Chen chose to scale a “Himalayan peak” at the end of the program, playing the Chorale-Fantasy on “Hallelujah! Gott zu loben bleibe meine Seelenfreud” [Hallelujah! Praising God remains my soul’s joy], by Max Reger (1873-1916). In his immense chorale-fantasies (most performances require roughly 20 minutes) Reger’s procedure was to write a great set of variations, each corresponding to a verse of the hymn with the last verse incorporated into a colossal culminating fugue. Such is their level of fierce technical demands and contrapuntal complexity (Reger took significant inspiration from Bach’s organ works) that aiming for complete transparency is neither advisable nor indeed humanly possible; yet Chen was able to convey a very impressive amount of musical detail as well as the composer’s virtually unique blend of Baroque polyphony, late Romantic harmony, and a German symphonic style. Her playing in the introduction was aurally and visually arresting with many rapid manual changes over three manuals interspersed with brilliant pedal solos before the chorale tune finally entered fortissimo in the pedal. Especially memorable was the fourth verse variation (“He created heaven, sea, and earth, in their fullness and splendor, out of nothing . . .”), surely a tribute to Bach with its imitative counterpoint, kept remarkably clear by the performer at least until a 32’ reed rendered 16th-note pedal sextuplets murky. (To be fair, Reger does specify a fff dynamic, usually interpreted as full organ, as the sextuplets commence.) The far quieter and strikingly beautiful fifth variation, wherein the text speaks of God sustaining and guiding the widow and the orphan, featured seraphic flutes in the high register and a mellow solo reed in the tenor. The still more intimate sixth variation (“He lovingly gives sight to the blind; the humbled and ill find strength, comfort, and light with Him”) was a long, subtle diminuendo from pp to pppp, creating anticipation for the concluding fugue to come. The fugue began with a jaunty subject of mostly 16th notes in a mf plenum but soon embarked on a lengthy crescendo with technical demands growing apace, bristling with trills that could appear in hands or feet. Eventually, the hymn tune (“He is God, Lord, and King; He will reign forever”) reappeared alongside the fugue subject, though even then, ostensibly already at full organ, Reger presses for more crescendo (piu fff). Ultimately, the hymn’s first phrase made a final appearance in pedal octaves to bring the work to an earthshaking conclusion and Chen’s program to a triumphant close.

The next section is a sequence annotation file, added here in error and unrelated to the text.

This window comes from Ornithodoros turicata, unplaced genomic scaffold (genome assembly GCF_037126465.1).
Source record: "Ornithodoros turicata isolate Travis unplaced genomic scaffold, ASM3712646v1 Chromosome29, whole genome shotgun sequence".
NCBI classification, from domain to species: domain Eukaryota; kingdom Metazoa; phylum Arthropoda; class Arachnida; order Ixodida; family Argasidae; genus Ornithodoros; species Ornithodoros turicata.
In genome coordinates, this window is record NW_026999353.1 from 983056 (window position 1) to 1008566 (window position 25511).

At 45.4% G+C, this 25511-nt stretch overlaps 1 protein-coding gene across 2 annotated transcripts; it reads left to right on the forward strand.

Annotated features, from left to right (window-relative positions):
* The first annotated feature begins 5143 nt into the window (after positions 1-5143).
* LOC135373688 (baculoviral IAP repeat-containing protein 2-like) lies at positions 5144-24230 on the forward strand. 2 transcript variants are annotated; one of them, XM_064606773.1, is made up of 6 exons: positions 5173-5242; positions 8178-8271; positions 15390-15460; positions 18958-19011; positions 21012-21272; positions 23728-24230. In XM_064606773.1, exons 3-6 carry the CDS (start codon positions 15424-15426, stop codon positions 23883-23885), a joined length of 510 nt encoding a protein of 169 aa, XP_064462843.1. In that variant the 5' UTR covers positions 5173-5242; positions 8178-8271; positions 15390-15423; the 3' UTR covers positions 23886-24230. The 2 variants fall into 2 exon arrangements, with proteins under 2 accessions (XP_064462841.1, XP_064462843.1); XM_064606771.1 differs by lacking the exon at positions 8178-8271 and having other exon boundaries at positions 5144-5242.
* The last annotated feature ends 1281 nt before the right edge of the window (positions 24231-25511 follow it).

Responding to the vociferous audience’s standing ovation, the artist was generous enough to give us an encore even after the equivalent of running a marathon. In a tour de force of a different kind, Louis Vierne’s Naïades contrasted the Gallic effervescence of champagne with Reger’s Teutonic monumentalism. Chen’s water sprites gamboled and frolicked deliciously while her immaculate fluency and poise masked the work’s considerable technical demands. One might say she gave us the ideal dessert after a multi-course feast.
Geoffrey Wieting holds Bachelor’s degrees in organ and Latin from Oberlin College and a Master’s degree in collaborative piano from New England Conservatory. He is Organist of First Parish Church of Weston as well as a freelance organist, collaborative pianist and vocal coach. He sings with the Back Bay Chorale and serves on the Board of Directors of the Old West Organ Society.
For further reading, check out the organ’s webpage HERE.